1967 Chevelle owned and built by Ken Mack
The first time I saw this car it was at a car show at the Tradex in Abbotsofrd and was not finished but had enough cool pieces to know this was some serious promod mojo happening here. Shops all over the Continent are turning out wicked Promod versions of all our favourite muscle cars with all sorts of bolt on hi performance pieces and subtle body modifications…but this is the first one I had heard of that was built by a finishing carpenter.
This was not the crazy over the top no expense spared shop build that make shops famous. This was a do-it yourself project done on weekends and evenings. I am not saying anyone could of done this but Mike Mack had been around lot’s of cars and with some patience and a lot of skills he was able to pull it off.
He had built lot’s of Chevy I’s back in the day and was no stranger to buying fixing and flipping, but the desire for some serious performance was top priority on this build. This car was bought in 2007 but started working on it in 2008 and then finished 2 years.
The reason a promod version was picked for this car was that sitting in his garage was a perfectly restored numbers matching 1969 RS Camaro driven twice a year and a 1970 Z28 with an LT-1 and M22 4 speed that also got driven only occasionally. Ken wanted a car that was enjoyable to drive for long distances with a good sound system and massive performance.
Recently he had built a 1968 Nova with some big power and decent brakes and also a similar 65 GTO for a friend, but knew he wanted more.
As luck would have it a long time friend knew of this 1967 Chevelle 396 4 spped sitting in a garage in Ladner and although it was not a driver it had great floors and was a great partially dismantled shell. The perfect car to start a full restoration on…but Ken immediately cut out the perfect floors to make room for a custom Chassis.
A “Roadster Shop” RS Chevelle frame that was the 37th such frame they had built was used. When placing the body on it Ken realized the floorboards, as perfect as they were, had to go. Ken wanted a low stance for this car. The car’s floors were completey fabricated and look like a piece of art…now all covered in coating and sound mats. The car was lowered over the chassis for a better look and better handling using a Detroit speed front suspension with tubular a arms and a 4 triangulated link rear suspension modified a bit.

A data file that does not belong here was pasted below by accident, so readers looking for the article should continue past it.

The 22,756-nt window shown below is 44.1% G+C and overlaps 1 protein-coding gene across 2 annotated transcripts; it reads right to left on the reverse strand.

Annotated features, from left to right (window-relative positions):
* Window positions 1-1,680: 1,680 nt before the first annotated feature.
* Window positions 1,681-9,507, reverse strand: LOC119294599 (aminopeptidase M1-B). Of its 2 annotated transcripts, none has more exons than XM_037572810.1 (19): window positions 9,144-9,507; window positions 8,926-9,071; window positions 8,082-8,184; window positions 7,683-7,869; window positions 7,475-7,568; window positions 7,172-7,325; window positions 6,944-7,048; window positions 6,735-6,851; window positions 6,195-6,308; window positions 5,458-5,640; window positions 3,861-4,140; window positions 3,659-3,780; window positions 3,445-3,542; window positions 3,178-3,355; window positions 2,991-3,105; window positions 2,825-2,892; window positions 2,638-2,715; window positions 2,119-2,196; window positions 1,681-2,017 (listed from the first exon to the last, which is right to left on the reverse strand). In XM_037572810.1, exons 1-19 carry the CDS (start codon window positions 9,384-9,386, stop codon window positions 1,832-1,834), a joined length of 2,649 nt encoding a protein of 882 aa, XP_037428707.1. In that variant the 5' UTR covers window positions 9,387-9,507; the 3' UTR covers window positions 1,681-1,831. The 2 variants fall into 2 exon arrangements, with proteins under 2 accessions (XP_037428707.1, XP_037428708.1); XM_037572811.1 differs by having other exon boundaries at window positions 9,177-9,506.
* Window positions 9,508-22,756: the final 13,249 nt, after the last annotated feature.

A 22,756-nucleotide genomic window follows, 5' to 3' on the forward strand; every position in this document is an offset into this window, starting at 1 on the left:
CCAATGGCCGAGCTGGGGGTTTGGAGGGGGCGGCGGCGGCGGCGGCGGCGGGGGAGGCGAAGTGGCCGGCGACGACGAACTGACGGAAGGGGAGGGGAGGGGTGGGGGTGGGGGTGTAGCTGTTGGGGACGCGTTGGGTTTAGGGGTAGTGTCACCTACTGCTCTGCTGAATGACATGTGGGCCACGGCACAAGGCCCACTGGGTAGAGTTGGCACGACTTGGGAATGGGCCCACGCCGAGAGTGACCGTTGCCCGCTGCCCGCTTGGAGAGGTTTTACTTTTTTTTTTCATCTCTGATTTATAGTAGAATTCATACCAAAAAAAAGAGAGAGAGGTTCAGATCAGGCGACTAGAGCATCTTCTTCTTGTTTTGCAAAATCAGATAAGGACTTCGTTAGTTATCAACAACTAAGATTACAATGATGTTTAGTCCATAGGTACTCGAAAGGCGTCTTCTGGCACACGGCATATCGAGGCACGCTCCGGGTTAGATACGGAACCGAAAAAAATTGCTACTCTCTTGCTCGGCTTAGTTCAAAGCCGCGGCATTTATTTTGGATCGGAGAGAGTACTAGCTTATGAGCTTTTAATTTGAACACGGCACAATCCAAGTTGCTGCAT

The body got some very subtle modifications such as shave door handles and drip rails along with modified inner fenders and the complete interior was extensively modified. To come up with inner fender took lot’s of time to design and took about a week just to fabricate the sheet metal for the engine bay.
The engine was a new Chevy LS-3 from “Street and Performance” with a Magnuson supercharger and 411 gears and a Tremec 6 speed with the big overdrive to compensate for the 4:11 gears on the highway. To bring all this rolling goodness to a halt is Wilwood 6 piston 14” discs on the front and 13” 4 piston on rear.
So far all the parts are pretty straight forward but Ken’s master skills at woodworking really shined in the interior . After being sidetrack and not able to work on the car for a while his mind worked overtime to come up with the “Two Hump” dashboard using 2 specially hand hammered and shaped pieces of metal and are welded together and covered in leather. This happened in a marathon overnight session after weeks of thinking about it.
The front seats are Recaros found at the Coastal Swapmeet that have the headrests removed and raised backs. The backseats are copies of the Recaros made from wood and skinned in the same Leather. The patterns used in the Interior were designed by Ken and a friend and then stitched by a professionsal. The headliner was also done by the pro out of suede. Ken also designed and built the console out of wood and steel and had it covered in Leather. ”Vintage Air” was installed to further prove this car was going to be driven and driven lots!
Also using his skills as a carpenter he built a paint booth and they painted the car himself in the homemade paint booth. The underside is also completely painted and finished as nicely as the top.
The Roadster Shop’s frame’s crossmember had to be slightly modified to fit the bigger 6 speed so the transmission cross member was relocated by Ken to the same quality and look of the “roadster Shop”
The final piece before hitting the road is the killer “Assante” wheels that Ken found on the manufacturers website that were a new design and truly add to the look of the car. Of course the wheels are a massive ?” x ?” on the front and a bigger ?” x ?” on the rear.
After initial assembly and after the first drives, something just was not up to snuff and much tinkering and playing by Ken was needed to sort out the mysterious height problem in the front. Needed to lower it Ken re-fabricated mounting points on the frame to all the car to sit lower. Also new Neoprene bushing were swapped to get rid of a clunk inherent with these swivel end links.
After getting the car finished some test runs were used to further shakedown the car and after a drive to Vernon to a car show with his Brother Mike he and Mike started an a 1969 Camaro Promod for Mike. Of course after that Camaro a 1967 Nova and then a 1969 Camaro Convertible are going to get the same special “Carpenter” treatment.